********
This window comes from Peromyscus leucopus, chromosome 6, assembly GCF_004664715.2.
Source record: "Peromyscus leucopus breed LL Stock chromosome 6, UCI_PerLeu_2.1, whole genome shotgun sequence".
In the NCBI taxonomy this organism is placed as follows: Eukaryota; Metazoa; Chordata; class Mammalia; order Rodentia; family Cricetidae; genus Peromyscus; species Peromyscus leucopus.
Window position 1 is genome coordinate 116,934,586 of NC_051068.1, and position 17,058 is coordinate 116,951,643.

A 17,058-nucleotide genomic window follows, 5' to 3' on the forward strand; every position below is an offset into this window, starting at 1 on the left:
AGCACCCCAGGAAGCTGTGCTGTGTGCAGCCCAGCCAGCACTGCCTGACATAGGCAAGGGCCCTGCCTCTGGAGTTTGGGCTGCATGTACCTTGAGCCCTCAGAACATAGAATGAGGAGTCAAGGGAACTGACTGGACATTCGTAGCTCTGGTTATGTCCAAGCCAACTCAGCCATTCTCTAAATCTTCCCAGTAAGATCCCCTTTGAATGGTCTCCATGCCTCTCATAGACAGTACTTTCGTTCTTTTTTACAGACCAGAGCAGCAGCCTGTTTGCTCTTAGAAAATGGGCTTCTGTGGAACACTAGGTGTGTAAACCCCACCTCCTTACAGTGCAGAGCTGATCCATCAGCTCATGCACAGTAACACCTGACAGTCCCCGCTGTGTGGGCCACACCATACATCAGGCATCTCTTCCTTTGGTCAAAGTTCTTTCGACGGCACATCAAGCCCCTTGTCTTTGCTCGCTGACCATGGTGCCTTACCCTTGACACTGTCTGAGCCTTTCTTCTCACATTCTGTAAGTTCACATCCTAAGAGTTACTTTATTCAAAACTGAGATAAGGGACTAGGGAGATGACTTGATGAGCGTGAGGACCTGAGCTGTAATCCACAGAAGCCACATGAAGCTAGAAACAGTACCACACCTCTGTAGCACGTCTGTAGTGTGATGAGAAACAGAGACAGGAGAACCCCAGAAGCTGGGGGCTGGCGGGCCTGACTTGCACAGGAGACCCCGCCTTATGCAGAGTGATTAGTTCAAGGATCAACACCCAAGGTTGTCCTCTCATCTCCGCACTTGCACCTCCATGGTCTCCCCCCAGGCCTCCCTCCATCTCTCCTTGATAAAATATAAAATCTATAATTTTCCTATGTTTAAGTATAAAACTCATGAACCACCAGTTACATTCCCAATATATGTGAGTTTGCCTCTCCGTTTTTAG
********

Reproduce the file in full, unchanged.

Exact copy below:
This window comes from Peromyscus leucopus, chromosome 6, assembly GCF_004664715.2.
Source record: "Peromyscus leucopus breed LL Stock chromosome 6, UCI_PerLeu_2.1, whole genome shotgun sequence".
In the NCBI taxonomy this organism is placed as follows: Eukaryota; Metazoa; Chordata; class Mammalia; order Rodentia; family Cricetidae; genus Peromyscus; species Peromyscus leucopus.
Window position 1 is genome coordinate 116,934,586 of NC_051068.1, and position 17,058 is coordinate 116,951,643.

A 17,058-nucleotide genomic window follows, 5' to 3' on the forward strand; every position below is an offset into this window, starting at 1 on the left:
AGCACCCCAGGAAGCTGTGCTGTGTGCAGCCCAGCCAGCACTGCCTGACATAGGCAAGGGCCCTGCCTCTGGAGTTTGGGCTGCATGTACCTTGAGCCCTCAGAACATAGAATGAGGAGTCAAGGGAACTGACTGGACATTCGTAGCTCTGGTTATGTCCAAGCCAACTCAGCCATTCTCTAAATCTTCCCAGTAAGATCCCCTTTGAATGGTCTCCATGCCTCTCATAGACAGTACTTTCGTTCTTTTTTACAGACCAGAGCAGCAGCCTGTTTGCTCTTAGAAAATGGGCTTCTGTGGAACACTAGGTGTGTAAACCCCACCTCCTTACAGTGCAGAGCTGATCCATCAGCTCATGCACAGTAACACCTGACAGTCCCCGCTGTGTGGGCCACACCATACATCAGGCATCTCTTCCTTTGGTCAAAGTTCTTTCGACGGCACATCAAGCCCCTTGTCTTTGCTCGCTGACCATGGTGCCTTACCCTTGACACTGTCTGAGCCTTTCTTCTCACATTCTGTAAGTTCACATCCTAAGAGTTACTTTATTCAAAACTGAGATAAGGGACTAGGGAGATGACTTGATGAGCGTGAGGACCTGAGCTGTAATCCACAGAAGCCACATGAAGCTAGAAACAGTACCACACCTCTGTAGCACGTCTGTAGTGTGATGAGAAACAGAGACAGGAGAACCCCAGAAGCTGGGGGCTGGCGGGCCTGACTTGCACAGGAGACCCCGCCTTATGCAGAGTGATTAGTTCAAGGATCAACACCCAAGGTTGTCCTCTCATCTCCGCACTTGCACCTCCATGGTCTCCCCCCAGGCCTCCCTCCATCTCTCCTTGATAAAATATAAAATCTATAATTTTCCTATGTTTAAGTATAAAACTCATGAACCACCAGTTACATTCCCAATATATGTGAGTTTGCCTCTCCGTTTTTAG